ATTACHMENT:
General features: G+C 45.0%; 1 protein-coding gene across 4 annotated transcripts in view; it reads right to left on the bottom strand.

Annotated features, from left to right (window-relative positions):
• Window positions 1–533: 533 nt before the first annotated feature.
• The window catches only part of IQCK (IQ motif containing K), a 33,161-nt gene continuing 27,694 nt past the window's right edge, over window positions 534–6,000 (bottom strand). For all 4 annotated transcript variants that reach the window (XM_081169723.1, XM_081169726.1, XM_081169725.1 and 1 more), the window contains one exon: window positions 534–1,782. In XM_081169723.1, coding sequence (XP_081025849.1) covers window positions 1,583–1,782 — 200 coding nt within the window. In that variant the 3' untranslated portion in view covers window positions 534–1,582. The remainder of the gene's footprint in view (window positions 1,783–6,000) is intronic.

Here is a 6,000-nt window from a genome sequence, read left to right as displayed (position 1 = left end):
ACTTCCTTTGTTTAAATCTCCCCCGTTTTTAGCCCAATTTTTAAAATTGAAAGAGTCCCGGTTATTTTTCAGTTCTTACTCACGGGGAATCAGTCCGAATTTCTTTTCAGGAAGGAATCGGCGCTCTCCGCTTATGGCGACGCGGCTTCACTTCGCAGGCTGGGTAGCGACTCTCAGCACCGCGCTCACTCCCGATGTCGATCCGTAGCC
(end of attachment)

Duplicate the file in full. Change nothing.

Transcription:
General features: G+C 45.0%; 1 protein-coding gene across 4 annotated transcripts in view; it reads right to left on the bottom strand.

Annotated features, from left to right (window-relative positions):
• Window positions 1–533: 533 nt before the first annotated feature.
• The window catches only part of IQCK (IQ motif containing K), a 33,161-nt gene continuing 27,694 nt past the window's right edge, over window positions 534–6,000 (bottom strand). For all 4 annotated transcript variants that reach the window (XM_081169723.1, XM_081169726.1, XM_081169725.1 and 1 more), the window contains one exon: window positions 534–1,782. In XM_081169723.1, coding sequence (XP_081025849.1) covers window positions 1,583–1,782 — 200 coding nt within the window. In that variant the 3' untranslated portion in view covers window positions 534–1,582. The remainder of the gene's footprint in view (window positions 1,783–6,000) is intronic.

Here is a 6,000-nt window from a genome sequence, read left to right as displayed (position 1 = left end):
ACTTCCTTTGTTTAAATCTCCCCCGTTTTTAGCCCAATTTTTAAAATTGAAAGAGTCCCGGTTATTTTTCAGTTCTTACTCACGGGGAATCAGTCCGAATTTCTTTTCAGGAAGGAATCGGCGCTCTCCGCTTATGGCGACGCGGCTTCACTTCGCAGGCTGGGTAGCGACTCTCAGCACCGCGCTCACTCCCGATGTCGATCCGTAGCC